Conservation | Fishing | TROUT Magazine

Need a new fishing goal? Try the Western Native Trout Challenge

What if there was a program encouraging anglers to scour the amazing landscape of the West for elusive and beautiful fish while promoting conservation at the same time?

Thanks to the Western Native Trout Initiative, its 12 member states, federal wildlife partners and Trout Unlimited, there now is such a thing.

The Western Native Trout Challenge was announced today encouraging anglers to take a fishing adventure of a lifetime in pursuit of a possible 21 native trout and char species ranging from Apache cutthroat trout in Arizona to Dolly Varden in Alaska.

A golden trout from the Little Kern River in California. Courtesy Dave Lentz/California Department of Fish and Wildlife

There are three levels to the challenge:

Expert – Catch six species across at least four states and earn a certificate and a hat.

Advanced – Catch 12 species across at least eight states and receive a certificate and a medallion.

Master – Catch 18 species across 12 states and get a certificate and a medallion.

With so many fish and waters to choose from anglers will want to do their homework before starting on the adventure. Start by registering on the website. There is a $25 registration fee, but $23 will be dedicated to conservation projects supported by the Western Native Trout Initiative and its partners. Youth 17 and under are free and there is no time limit to complete any of the challenge levels.

Anglers need to have a valid fishing license and follow all regulations when visiting each of the 12 partner states – Alaska, Arizona, California, Colorado, Idaho, Montana, Nevada, New Mexico, Oregon, Utah, Washington and Wyoming.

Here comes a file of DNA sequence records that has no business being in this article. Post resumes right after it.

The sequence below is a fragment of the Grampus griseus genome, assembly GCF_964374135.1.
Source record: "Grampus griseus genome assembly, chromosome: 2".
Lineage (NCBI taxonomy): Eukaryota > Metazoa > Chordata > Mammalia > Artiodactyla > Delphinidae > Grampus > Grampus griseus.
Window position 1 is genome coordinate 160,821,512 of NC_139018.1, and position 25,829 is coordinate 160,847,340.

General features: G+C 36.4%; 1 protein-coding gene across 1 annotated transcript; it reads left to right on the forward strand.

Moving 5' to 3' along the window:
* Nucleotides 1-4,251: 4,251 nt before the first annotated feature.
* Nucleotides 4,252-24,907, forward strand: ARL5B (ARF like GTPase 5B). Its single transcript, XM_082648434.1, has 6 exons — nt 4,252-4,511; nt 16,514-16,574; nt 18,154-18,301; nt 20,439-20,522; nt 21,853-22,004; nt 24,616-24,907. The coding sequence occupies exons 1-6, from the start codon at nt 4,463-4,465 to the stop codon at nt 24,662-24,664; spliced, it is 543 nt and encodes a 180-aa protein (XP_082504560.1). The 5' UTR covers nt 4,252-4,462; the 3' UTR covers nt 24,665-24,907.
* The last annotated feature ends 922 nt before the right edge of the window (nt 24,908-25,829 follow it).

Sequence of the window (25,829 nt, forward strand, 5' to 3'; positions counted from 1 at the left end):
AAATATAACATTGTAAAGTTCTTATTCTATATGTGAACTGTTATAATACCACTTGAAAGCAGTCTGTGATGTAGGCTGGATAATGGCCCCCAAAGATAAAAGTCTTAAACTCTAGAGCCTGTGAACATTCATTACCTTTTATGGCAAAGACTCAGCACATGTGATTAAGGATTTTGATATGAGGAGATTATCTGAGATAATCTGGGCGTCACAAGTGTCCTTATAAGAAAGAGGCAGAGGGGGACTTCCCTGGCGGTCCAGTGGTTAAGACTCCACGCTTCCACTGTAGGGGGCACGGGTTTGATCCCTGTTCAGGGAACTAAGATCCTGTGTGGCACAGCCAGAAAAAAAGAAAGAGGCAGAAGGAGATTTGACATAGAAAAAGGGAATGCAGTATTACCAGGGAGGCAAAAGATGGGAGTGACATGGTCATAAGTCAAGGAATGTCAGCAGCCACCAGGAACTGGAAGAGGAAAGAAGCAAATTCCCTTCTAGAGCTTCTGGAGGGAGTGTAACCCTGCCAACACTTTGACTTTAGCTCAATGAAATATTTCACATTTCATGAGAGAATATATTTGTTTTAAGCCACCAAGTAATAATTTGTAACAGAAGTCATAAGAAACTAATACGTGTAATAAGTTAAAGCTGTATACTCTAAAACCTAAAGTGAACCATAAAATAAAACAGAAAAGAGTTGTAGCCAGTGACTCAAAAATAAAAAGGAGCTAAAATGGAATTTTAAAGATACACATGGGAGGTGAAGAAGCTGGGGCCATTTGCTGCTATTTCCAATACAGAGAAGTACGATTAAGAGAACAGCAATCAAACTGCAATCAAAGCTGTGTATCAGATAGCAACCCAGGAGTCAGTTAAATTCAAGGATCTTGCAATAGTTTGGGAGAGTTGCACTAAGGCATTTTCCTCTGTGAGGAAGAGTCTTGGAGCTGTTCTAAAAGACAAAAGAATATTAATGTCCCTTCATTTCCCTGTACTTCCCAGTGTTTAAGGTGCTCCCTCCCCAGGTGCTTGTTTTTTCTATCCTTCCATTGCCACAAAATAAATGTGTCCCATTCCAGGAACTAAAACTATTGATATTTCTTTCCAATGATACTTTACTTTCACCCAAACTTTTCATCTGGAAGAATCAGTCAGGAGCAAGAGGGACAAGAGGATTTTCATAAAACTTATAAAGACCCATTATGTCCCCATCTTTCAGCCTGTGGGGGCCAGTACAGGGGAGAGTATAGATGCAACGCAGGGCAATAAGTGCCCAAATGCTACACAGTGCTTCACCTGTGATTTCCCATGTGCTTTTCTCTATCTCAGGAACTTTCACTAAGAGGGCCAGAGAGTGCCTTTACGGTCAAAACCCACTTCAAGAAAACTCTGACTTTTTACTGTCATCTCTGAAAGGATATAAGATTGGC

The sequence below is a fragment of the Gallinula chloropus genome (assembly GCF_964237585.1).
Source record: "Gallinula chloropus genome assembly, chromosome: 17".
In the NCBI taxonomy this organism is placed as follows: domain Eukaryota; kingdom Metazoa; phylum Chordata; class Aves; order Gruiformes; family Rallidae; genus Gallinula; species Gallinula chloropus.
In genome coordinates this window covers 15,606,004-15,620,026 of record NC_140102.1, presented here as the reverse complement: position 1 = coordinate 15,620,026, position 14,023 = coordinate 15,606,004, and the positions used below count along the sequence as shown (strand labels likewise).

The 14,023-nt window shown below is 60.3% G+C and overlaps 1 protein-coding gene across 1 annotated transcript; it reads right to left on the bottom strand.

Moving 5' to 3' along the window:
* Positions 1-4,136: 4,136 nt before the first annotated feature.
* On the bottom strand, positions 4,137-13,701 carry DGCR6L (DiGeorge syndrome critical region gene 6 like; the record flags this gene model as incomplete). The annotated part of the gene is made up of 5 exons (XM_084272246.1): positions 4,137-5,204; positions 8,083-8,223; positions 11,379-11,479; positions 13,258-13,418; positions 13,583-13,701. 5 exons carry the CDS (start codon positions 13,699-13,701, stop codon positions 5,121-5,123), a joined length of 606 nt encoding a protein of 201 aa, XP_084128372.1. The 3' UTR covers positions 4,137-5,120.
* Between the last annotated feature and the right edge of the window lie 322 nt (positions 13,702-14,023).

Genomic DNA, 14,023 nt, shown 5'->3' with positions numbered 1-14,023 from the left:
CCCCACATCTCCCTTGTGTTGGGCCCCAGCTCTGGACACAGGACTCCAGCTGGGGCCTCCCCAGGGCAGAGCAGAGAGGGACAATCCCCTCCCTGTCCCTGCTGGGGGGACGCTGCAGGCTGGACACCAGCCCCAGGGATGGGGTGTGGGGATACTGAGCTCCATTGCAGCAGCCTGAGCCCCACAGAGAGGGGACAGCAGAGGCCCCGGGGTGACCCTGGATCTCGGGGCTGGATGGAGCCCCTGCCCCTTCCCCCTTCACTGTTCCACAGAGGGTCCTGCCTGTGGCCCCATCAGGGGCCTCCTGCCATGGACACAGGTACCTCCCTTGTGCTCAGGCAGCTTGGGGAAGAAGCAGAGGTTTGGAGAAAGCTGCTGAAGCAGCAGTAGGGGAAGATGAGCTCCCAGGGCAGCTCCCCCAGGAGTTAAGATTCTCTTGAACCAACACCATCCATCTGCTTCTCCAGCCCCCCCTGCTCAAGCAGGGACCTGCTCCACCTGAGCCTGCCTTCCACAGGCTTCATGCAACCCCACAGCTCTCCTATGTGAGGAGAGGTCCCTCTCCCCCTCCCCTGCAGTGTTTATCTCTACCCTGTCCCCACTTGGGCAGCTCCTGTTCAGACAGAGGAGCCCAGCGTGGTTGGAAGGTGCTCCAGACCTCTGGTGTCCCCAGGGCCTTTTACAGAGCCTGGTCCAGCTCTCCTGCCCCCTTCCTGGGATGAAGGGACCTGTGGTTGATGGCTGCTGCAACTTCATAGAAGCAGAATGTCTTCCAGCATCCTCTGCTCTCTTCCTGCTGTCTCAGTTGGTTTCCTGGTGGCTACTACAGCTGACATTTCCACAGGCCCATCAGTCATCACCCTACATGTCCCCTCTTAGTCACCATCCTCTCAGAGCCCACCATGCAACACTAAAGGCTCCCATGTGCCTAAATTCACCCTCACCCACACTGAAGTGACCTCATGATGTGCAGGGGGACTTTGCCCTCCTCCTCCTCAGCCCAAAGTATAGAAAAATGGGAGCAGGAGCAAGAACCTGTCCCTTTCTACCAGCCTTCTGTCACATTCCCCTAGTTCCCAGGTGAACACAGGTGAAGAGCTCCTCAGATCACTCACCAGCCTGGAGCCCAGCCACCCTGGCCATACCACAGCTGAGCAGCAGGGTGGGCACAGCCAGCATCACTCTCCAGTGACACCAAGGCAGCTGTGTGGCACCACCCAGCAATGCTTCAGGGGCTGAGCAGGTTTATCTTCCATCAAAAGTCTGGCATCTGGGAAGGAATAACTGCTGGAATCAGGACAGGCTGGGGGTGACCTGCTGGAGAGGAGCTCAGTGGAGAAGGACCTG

A Bonneville/Bear River cutthroat caught at Bear Lake in Utah/ Courtesy Utah Division of Wildlife Resources.

Other partners include the Forest Service, Bureau of Land Management and Trout Unlimited.

Native trout must be caught in their historic range or watershed. Montana is the lone exception and fish must be caught in specific waters. Visit the website for details on the funky Montana rules.

Fish counted for lower levels can be re-submitted to count on the higher levels of the challenge. You can count fish caught while working to complete the Western Native Trout Challenge of other state-specific slams in the following states: Arizona Trout Challenge, California Heritage Trout Challenge, Nevada Native Fish-Slam, Utah Cutthroat Slam, and Wyoming Cutt-slam.

Arctic grayling. Alaska Department of Fish and Game

The Western Native Trout Initiative was created in 2006 as a program of the Western Association of Fish and Wildlife Agencies under the National Fish Habitat Partnership with the mission to conserve native trout and char in their historic range. Trout Unlimited is a proud partner of the Initiative.

Looking for another excuse to go fishing? The Western Native Trout Challenge is here.

Brett Prettyman is the Intermountain Communications Director for Trout Unlimited. He is based out of Salt Lake City and has completed the Utah and Wyoming slams.